Colorado Parks and Wildlife Director Dan Prenzlow (Department of Natural Resources)

Dan Prenzlow, the head of Colorado Parks and Wildlife, stood on stage last week at the state agency’s annual conference in Vail and asked the 600 attendees to turn their attention to the event’s organizer, who was standing in the rear of the room.

“There she is!” Prenzlow said, according to that organizer, “in the back of the bus, Aloe!”

Prenzlow was referring to Alease “Aloe” Lee, Colorado Parks and Wildlife’s statewide partnership coordinator, who is Black.

Heads turned in shock, Lee — who planned the agency’s Partners in the Outdoors conference — wrote in an open letter to Gov. Jared Polis, the Colorado General Assembly and Colorado Parks and Wildlife’s board of directors. She ran into the arms of another Black woman, crying.

Now, Prenzlow is on paid administrative leave pending an internal investigation — and state officials “are actively considering next steps,” said Chris Arend, a spokesman for the Colorado Department of Natural Resources, which oversees the parks and wildlife division.

Heather Dugan, a 30-year wildlife veteran, will be elevated to acting director, the department said in a Monday evening news release.

The phrase “back of the bus” harkens back to Jim Crow-era laws mandating Black people sit in the back of public buses, with the front seats reserved for white riders. Rosa Parks, in 1955, famously went to jail in Montgomery, Alabama, after refusing to give up her seat to a white man. Civil disobedience helped spark the bus boycotts that eventually led to changes in those laws.

“I have never known the phrase ‘back of the bus’ to not cause harm to Black people,” Lee wrote.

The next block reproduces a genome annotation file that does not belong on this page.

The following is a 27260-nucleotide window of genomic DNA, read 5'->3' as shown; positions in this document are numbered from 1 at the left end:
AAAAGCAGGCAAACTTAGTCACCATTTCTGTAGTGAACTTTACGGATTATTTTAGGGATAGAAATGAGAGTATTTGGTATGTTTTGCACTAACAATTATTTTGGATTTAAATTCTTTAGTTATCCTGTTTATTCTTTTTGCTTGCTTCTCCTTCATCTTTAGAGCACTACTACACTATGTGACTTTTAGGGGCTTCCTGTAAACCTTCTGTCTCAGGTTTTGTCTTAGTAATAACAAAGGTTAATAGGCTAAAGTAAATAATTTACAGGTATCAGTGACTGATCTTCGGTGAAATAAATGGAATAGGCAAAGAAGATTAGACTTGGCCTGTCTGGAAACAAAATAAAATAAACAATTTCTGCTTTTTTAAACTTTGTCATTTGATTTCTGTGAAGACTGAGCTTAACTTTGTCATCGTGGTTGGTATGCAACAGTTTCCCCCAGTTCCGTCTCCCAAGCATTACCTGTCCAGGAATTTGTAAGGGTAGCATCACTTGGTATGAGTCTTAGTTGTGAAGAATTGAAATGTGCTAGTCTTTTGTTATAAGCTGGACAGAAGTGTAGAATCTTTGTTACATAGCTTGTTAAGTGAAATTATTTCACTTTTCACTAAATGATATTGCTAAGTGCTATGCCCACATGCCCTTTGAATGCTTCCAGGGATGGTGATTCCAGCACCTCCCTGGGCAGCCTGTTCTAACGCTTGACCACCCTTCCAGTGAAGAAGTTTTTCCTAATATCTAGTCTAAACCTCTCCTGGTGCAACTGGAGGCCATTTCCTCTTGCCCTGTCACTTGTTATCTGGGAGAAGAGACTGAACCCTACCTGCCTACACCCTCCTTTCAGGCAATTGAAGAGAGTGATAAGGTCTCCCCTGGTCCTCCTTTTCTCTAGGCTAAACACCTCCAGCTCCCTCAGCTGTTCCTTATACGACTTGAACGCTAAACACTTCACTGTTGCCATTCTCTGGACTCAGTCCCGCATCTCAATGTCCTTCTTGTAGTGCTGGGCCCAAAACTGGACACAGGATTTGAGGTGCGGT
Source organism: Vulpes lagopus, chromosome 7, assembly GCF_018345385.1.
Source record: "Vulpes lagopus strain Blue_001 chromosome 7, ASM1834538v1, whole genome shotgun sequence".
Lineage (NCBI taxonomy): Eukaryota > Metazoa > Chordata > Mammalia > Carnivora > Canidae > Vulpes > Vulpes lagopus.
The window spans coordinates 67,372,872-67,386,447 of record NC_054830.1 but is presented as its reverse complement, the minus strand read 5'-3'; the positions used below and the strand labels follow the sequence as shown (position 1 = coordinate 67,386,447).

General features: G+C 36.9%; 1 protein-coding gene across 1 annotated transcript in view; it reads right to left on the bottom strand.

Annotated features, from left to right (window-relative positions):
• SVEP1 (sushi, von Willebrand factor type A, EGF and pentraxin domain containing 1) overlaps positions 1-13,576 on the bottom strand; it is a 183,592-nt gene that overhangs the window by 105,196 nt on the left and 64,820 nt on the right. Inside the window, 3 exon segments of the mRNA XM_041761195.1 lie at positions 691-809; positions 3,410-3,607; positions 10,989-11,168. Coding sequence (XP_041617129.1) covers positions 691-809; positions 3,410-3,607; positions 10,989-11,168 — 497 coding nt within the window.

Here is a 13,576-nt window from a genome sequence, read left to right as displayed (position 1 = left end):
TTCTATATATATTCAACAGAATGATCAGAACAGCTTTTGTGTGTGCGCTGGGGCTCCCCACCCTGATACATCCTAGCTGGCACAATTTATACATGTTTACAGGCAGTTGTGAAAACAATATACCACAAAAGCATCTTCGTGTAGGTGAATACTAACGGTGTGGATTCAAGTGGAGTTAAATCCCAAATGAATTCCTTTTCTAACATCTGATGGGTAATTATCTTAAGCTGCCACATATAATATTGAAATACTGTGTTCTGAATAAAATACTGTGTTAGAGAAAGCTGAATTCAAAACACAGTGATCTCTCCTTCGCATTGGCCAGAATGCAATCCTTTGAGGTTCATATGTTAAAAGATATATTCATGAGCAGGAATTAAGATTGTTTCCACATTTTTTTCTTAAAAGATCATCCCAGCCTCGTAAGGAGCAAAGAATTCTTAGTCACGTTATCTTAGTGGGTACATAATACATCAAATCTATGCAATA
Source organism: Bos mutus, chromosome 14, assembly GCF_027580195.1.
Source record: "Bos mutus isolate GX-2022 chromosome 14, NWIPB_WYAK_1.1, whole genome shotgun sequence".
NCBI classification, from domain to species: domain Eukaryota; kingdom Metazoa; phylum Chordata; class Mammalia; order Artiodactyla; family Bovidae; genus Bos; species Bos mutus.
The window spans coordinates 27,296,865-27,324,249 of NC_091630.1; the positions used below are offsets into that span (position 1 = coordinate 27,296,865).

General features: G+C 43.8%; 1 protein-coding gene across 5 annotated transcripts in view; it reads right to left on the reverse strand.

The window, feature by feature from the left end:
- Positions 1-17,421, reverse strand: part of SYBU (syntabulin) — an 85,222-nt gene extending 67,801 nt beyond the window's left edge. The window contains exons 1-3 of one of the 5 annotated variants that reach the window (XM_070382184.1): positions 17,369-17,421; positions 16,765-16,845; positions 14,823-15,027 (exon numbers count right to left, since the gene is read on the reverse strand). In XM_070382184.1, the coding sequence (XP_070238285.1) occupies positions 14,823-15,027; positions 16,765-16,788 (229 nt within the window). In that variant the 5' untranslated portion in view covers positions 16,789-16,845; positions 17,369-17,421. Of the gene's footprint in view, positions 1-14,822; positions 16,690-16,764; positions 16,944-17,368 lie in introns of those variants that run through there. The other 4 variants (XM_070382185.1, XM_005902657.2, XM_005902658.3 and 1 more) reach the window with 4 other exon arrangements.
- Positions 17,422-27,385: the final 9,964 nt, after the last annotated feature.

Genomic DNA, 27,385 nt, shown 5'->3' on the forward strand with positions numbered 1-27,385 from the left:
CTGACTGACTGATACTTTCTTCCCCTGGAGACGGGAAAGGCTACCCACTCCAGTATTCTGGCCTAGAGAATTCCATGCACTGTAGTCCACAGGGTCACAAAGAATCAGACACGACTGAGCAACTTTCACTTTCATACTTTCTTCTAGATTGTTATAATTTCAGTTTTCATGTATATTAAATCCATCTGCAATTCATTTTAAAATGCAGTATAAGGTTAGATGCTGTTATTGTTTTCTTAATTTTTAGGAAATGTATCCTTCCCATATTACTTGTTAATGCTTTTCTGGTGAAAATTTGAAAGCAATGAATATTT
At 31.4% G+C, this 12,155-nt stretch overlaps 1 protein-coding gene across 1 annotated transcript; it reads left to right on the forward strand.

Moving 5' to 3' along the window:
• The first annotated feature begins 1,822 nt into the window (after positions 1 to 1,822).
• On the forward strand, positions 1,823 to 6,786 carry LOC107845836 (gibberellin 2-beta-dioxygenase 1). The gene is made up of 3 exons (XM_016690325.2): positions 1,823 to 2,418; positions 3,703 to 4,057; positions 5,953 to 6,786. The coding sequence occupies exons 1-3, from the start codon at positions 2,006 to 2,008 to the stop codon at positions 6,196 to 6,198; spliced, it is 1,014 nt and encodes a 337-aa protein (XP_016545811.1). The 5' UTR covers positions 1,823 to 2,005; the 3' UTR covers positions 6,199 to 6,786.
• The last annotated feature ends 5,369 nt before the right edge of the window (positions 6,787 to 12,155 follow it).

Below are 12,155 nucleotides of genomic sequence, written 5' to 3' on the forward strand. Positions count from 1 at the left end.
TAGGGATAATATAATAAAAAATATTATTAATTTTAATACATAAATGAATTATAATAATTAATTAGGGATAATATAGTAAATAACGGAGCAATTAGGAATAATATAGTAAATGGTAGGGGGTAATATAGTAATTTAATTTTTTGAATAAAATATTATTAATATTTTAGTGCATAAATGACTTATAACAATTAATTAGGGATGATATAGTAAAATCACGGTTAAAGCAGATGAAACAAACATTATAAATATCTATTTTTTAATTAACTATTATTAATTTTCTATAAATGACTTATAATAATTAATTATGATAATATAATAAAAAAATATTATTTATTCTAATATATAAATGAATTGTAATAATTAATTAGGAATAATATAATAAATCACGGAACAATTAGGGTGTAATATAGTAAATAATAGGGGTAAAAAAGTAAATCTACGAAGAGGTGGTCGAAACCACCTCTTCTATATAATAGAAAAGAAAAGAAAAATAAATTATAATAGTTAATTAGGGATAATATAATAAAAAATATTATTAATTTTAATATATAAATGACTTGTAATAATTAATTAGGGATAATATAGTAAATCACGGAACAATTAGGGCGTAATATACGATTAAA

Lee could not be reached for comment Monday, but she detailed the incident in the out-of-office reply from her state email account.

She is calling for Polis to fire Prenzlow and require the Colorado Parks and Wildlife director to engage in “deep restorative justice work and (be) made to understand their racism has consequences.” Lee also asked for the agency to review its whistleblower policies and to hire an external consultant to review employment hiring practices and pay disparities.

“It is not my intention to harm the image or the mission of CPW because I support that mission proudly,” Lee wrote. “However, it is absolutely unacceptable to allow this blatant racism, rooted in years of violence, to be swept under the rug again.”

Prenzlow did not respond to questions about the incident. He has worked for Colorado Parks and Wildlife since 1986 and became the agency’s director in 2019.

In an email to conference attendees late on April 19, the night that Lee said Prenzlow made his racist comment, the director offered his “sincere apologies” for the “insensitive comment.”

“I appreciate those who pointed out my statement and how my comment evokes painful realities that many have and continue to face,” Prenzlow wrote in the email, which was reviewed by The Denver Post. “When we talk about intent versus impact, I learned how quickly a statement can have a harmful and hurtful impact. I am sincerely sorry.”

In her letter, Lee said Prenzlow the following morning offered a “vague, unfelt apology, while quoting Maya Angelou and saying he is still learning.”



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